Expansion of artemisinin partial resistance mutations and lack of histidine rich protein-2 and -3 deletions in Plasmodium falciparum infections from Rukara, Rwanda

Malar J. 2024 May 16;23(1):150. doi: 10.1186/s12936-024-04981-4.


Background: Emerging artemisinin partial resistance and diagnostic resistance are a threat to malaria control in Africa. Plasmodium falciparum kelch13 (k13) propeller-domain mutations that confer artemisinin partial resistance have emerged in Africa. k13-561H was initially described at a frequency of 7.4% from Masaka in 2014-2015, but not present in nearby Rukara. By 2018, 19.6% of isolates in Masaka and 22% of isolates in Rukara contained the mutation. Longitudinal monitoring is essential to inform control efforts. In Rukara, an assessment was conducted to evaluate recent k13-561H prevalence changes, as well as other key mutations. Prevalence of hrp2/3 deletions was also assessed.

Methods: Samples collected in Rukara in 2021 were genotyped for key artemisinin and partner drug resistance mutations using molecular inversion probe assays and for hrp2/3 deletions using qPCR.

Results: Clinically validated k13 artemisinin partial resistance mutations continue to increase in prevalence with the overall level of mutant infections reaching 32% in Rwanda. The increase appears to be due to the rapid emergence of k13-675V (6.4%, 6/94 infections), previously not observed, rather than continued expansion of 561H (23.5% 20/85). Mutations to partner drugs and other anti-malarials were variable, with high levels of multidrug resistance 1 (mdr1) N86 (95.5%) associated with lumefantrine decreased susceptibility and dihydrofolate reductase (dhfr) 164L (24.7%) associated with a high level of antifolate resistance, but low levels of amodiaquine resistance polymorphisms with chloroquine resistance transporter (crt) 76T: at 6.1% prevalence. No hrp2 or hrp3 gene deletions associated with diagnostic resistance were found.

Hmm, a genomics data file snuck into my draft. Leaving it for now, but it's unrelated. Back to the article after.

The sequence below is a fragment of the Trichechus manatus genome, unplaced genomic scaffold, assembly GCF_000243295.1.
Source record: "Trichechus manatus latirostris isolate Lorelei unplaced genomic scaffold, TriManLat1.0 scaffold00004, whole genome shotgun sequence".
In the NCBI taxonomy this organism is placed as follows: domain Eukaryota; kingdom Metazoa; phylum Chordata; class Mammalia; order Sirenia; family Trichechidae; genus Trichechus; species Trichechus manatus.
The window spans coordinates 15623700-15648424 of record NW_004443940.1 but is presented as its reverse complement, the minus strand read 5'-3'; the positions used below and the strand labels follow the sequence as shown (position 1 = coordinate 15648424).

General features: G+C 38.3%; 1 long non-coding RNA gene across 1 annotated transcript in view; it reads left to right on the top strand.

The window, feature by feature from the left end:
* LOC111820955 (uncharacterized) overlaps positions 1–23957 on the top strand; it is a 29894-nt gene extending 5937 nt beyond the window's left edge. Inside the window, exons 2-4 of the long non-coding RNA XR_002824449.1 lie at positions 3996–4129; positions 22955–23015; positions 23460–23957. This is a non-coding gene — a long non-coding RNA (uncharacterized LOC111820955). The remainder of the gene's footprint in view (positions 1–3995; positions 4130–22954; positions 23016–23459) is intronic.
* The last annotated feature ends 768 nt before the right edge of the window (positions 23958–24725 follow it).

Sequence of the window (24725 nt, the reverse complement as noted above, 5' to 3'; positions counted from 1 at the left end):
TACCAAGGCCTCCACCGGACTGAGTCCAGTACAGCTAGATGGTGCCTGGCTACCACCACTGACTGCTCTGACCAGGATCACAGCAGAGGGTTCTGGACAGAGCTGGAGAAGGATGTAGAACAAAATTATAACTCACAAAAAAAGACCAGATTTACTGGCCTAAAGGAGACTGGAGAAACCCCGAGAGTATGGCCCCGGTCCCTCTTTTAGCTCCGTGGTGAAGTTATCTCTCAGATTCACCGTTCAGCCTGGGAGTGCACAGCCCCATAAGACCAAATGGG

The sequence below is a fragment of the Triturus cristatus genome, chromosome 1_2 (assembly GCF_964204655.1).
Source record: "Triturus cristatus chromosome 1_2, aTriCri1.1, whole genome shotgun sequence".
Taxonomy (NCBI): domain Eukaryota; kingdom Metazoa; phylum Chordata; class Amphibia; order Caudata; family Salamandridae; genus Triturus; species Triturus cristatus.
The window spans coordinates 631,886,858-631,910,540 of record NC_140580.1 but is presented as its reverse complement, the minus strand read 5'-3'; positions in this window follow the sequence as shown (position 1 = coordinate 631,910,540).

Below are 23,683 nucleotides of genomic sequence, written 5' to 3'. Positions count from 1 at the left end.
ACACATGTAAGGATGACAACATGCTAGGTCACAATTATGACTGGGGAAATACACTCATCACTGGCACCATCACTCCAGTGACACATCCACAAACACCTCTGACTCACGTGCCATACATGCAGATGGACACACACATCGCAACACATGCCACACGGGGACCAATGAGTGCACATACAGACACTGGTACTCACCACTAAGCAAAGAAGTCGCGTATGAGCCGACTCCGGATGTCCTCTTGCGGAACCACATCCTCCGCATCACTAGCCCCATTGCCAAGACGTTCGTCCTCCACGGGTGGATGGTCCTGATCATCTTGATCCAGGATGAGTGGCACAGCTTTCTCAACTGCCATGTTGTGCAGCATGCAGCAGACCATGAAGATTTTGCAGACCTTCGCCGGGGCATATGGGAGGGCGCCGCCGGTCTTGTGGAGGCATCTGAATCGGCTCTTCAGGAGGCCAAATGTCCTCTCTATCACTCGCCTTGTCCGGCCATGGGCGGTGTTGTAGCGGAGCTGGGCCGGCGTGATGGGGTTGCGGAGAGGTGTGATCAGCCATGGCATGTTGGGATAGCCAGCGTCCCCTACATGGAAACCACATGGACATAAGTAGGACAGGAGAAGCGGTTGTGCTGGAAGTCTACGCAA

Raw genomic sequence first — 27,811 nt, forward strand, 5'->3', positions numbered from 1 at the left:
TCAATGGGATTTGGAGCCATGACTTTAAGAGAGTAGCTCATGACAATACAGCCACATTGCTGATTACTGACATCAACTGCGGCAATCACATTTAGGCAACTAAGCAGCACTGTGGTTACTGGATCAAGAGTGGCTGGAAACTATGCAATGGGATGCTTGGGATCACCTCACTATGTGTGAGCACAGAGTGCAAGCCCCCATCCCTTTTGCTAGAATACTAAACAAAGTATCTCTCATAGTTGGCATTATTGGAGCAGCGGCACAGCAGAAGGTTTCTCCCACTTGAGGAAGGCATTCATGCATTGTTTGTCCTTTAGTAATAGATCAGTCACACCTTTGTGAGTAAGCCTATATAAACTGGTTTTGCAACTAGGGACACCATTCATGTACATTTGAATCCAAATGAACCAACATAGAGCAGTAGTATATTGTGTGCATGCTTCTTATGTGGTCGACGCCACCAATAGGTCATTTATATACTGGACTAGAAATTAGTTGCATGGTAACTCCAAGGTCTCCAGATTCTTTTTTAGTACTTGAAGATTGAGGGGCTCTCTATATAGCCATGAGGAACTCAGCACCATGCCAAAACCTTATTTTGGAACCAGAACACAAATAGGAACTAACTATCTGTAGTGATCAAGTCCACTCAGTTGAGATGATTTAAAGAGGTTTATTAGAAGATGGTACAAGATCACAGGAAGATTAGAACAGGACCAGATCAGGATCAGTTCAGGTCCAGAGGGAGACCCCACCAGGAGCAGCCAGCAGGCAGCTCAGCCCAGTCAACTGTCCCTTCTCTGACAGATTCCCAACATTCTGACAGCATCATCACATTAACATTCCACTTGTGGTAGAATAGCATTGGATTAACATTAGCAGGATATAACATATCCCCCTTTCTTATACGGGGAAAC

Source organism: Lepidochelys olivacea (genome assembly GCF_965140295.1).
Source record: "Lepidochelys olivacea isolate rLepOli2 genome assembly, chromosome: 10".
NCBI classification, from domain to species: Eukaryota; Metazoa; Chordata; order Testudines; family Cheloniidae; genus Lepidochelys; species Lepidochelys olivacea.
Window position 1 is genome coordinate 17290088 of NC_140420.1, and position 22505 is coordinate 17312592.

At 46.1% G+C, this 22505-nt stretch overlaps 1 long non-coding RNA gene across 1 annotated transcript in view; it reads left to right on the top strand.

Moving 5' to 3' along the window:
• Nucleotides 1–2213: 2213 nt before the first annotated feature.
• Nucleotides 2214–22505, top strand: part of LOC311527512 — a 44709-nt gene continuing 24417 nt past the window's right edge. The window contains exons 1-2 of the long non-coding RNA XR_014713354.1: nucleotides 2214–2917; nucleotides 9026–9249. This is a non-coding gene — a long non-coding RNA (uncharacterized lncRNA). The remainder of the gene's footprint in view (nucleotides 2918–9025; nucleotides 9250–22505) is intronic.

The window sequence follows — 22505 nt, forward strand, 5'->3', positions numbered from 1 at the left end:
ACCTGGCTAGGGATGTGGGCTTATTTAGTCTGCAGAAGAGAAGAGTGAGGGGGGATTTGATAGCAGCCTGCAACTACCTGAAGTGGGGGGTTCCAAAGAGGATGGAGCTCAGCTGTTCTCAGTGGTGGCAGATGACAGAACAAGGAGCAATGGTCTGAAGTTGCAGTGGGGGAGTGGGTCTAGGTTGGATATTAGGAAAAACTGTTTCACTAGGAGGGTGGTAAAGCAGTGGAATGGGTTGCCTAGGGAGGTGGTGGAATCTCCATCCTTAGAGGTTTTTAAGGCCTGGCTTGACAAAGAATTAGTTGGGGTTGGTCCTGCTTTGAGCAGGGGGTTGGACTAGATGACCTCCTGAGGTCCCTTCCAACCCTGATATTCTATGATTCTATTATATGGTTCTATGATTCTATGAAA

Conclusions: Increasing prevalence of artemisinin partial resistance due to k13-561H and the rapid expansion of k13-675V is concerning for the longevity of artemisinin effectiveness in the region. False negative RDT results do not appear to be an issue with no hrp2 or hpr3 deletions detected. Continued molecular surveillance in this region and surrounding areas is needed to follow artemisinin partial resistance and provide early detection of partner drug resistance, which would likely compromise control and increase malaria morbidity and mortality in East Africa.

Keywords: Plasmodium falciparum; Artemisinin; Drug resistance; K13; Malaria; R561H; Rukara; Rwanda; kelch13.

MeSH terms

  • Adolescent
  • Adult
  • Antigens, Protozoan / genetics
  • Antimalarials* / pharmacology
  • Artemisinins* / pharmacology
  • Child
  • Child, Preschool
  • Drug Resistance* / genetics
  • Humans
  • Malaria, Falciparum* / epidemiology
  • Malaria, Falciparum* / parasitology
  • Mutation*
  • Plasmodium falciparum* / drug effects
  • Plasmodium falciparum* / genetics
  • Prevalence
  • Protozoan Proteins* / genetics
  • Rwanda
  • Young Adult


  • artemisinin
  • HRP-2 antigen, Plasmodium falciparum
  • HRP3 protein, Plasmodium falciparum